The final item I will look at are some fundamental metrics that give further evidence to investors that CenturyLink may not be worth holding. The first table shows that CenturyLink has the worst operating margins in the group. The second table shows that a very large portion of operating income for CenturyLink goes towards paying interest on the debt they have. Cutting the dividend and reducing debt will help, but in the process, they have alienated many dividend-focused investors. The third chart shows that in comparison to Verizon and AT&T, debt/EBITDA is significantly higher. The fourth and final chart below shows efficiency ratios: return on assets, return on equity and return on investment for CenturyLink are all below levels of Verizon and AT&T.

*Data in millions

VZ

T

CTL

Revenue

$130,863

$170,756

$23,443

Operating Income

$26,869

$26,142

$3,296

Operating Margin

20.53%

15.31%

14.06%

Table data from Gurufocus

VZ

T

CTL

Operating Income

$26,869

$26,142

$3,296

Interest Expense

$4,833

$7,957

$2,177

Interest Expense % of Operating Income

17.99%

30.44%

66.05%

Table data from Gurufocus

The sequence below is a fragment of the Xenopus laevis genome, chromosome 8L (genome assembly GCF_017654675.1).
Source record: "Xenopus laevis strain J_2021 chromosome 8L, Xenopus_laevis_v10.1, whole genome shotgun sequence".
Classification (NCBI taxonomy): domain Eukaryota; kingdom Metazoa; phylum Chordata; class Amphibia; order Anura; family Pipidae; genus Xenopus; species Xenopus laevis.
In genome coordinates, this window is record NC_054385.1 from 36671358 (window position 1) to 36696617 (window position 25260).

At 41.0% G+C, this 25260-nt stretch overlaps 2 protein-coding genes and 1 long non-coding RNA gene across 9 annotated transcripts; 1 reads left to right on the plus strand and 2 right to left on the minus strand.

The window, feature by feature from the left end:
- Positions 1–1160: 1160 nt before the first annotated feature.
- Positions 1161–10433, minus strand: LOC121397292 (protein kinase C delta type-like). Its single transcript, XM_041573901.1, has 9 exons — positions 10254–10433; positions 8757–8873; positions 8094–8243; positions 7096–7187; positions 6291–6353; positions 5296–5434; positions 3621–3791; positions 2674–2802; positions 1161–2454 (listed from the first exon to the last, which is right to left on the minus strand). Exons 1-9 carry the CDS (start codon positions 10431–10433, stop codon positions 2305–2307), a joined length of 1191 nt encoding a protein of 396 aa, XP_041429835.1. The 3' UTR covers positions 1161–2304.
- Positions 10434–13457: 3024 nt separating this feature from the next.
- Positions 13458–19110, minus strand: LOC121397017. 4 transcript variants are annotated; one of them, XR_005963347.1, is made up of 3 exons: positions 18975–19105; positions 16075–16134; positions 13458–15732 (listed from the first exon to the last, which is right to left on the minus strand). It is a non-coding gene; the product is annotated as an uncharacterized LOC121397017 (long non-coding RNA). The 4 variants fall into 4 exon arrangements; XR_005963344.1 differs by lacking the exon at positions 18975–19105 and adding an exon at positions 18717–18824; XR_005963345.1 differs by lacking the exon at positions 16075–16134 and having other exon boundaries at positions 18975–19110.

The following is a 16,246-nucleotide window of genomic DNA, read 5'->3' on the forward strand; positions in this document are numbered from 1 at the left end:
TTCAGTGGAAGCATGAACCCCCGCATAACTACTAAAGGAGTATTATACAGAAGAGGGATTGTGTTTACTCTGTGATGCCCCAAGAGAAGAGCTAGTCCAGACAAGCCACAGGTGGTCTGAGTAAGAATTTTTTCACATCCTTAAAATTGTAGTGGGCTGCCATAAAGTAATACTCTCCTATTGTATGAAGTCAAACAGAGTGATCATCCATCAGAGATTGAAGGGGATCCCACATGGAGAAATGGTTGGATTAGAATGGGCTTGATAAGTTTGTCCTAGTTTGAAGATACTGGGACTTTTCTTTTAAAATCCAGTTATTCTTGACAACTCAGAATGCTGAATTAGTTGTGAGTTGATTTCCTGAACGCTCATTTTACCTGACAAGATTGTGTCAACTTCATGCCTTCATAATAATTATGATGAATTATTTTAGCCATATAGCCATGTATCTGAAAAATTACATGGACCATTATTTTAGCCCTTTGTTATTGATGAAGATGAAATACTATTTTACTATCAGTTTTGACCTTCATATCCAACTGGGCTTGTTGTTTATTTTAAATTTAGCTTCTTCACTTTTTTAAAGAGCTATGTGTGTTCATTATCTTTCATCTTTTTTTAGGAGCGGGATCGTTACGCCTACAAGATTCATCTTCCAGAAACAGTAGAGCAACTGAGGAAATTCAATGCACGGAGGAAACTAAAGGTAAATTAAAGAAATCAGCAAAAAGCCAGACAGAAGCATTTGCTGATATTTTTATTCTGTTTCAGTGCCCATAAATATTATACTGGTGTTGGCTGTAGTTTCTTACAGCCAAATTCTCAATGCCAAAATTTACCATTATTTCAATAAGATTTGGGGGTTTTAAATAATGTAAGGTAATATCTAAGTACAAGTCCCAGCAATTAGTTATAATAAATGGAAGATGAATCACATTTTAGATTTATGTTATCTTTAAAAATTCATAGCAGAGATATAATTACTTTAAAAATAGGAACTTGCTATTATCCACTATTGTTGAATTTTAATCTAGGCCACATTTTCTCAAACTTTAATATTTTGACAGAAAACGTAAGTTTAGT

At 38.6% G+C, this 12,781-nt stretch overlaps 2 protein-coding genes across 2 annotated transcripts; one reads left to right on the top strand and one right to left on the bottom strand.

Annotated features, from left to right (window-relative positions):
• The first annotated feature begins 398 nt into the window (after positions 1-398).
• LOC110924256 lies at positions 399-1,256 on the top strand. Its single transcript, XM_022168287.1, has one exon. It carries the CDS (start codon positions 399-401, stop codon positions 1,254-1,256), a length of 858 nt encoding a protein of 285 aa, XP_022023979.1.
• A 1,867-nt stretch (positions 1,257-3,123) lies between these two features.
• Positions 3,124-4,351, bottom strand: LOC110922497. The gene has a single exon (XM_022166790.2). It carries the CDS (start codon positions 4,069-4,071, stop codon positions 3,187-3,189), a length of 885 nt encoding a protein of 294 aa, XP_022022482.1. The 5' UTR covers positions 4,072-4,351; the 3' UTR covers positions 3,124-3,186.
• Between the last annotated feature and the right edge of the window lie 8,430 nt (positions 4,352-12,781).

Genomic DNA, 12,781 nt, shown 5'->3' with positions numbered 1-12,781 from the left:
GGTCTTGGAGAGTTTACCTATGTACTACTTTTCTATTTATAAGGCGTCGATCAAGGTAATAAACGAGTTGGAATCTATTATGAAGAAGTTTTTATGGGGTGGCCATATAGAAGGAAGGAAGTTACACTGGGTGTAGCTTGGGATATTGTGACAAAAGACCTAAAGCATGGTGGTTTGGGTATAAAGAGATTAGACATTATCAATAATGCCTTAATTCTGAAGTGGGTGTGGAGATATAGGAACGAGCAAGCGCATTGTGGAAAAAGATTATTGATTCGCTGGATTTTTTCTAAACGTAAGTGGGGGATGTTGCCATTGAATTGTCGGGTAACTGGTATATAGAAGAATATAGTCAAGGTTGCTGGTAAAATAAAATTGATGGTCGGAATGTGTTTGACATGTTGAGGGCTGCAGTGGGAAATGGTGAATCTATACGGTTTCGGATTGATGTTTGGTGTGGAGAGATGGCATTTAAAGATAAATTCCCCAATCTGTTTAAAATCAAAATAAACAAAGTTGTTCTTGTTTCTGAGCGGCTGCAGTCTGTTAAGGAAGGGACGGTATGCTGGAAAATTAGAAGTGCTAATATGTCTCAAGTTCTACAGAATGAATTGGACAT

VZ

T

CTL

Short-Term Debt

$7,190

$10,255

$652

Long-Term Debt

$105,873

$166,250

$35,409

EBITDA

$41,859

$61,260

$5,734

ST+ LT Debt to EBITDA

2.7

2.88

6.29

Table data from Gurufocus

Table data from FinViz

Closing thoughts

In closing, based on all the data I examined, I believe CenturyLink is not worth holding. It is clear Verizon and AT&T are superior to CenturyLink, and I believe that over the long term, they will provide better results over CenturyLink. The same situation is occurring again, where investors could be considering dumping CenturyLink after a dividend cut at the lows and considering moving proceeds to Verizon or AT&T. I believe with the historical example and data I presented, either Verizon or AT&T would be a better choice than CenturyLink for the long term. Personally, if I had to choose between Verizon and AT&T, I would choose Verizon. As is shown below, the technical metrics (RSI and MACD) for CenturyLink are oversold and there could be a bounce coming. If there is a short-term bounce coming, that might be an opportunity to get out at a higher price.

ThinkorSwim

Disclaimer

Disclosure: I/we have no positions in any stocks mentioned, but may initiate a long position in VZ over the next 72 hours. I wrote this article myself, and it expresses my own opinions. I am not receiving compensation for it (other than from Seeking Alpha). I have no business relationship with any company whose stock is mentioned in this article.

Additional disclosure: I may purchase shares of VZ sometime in the future.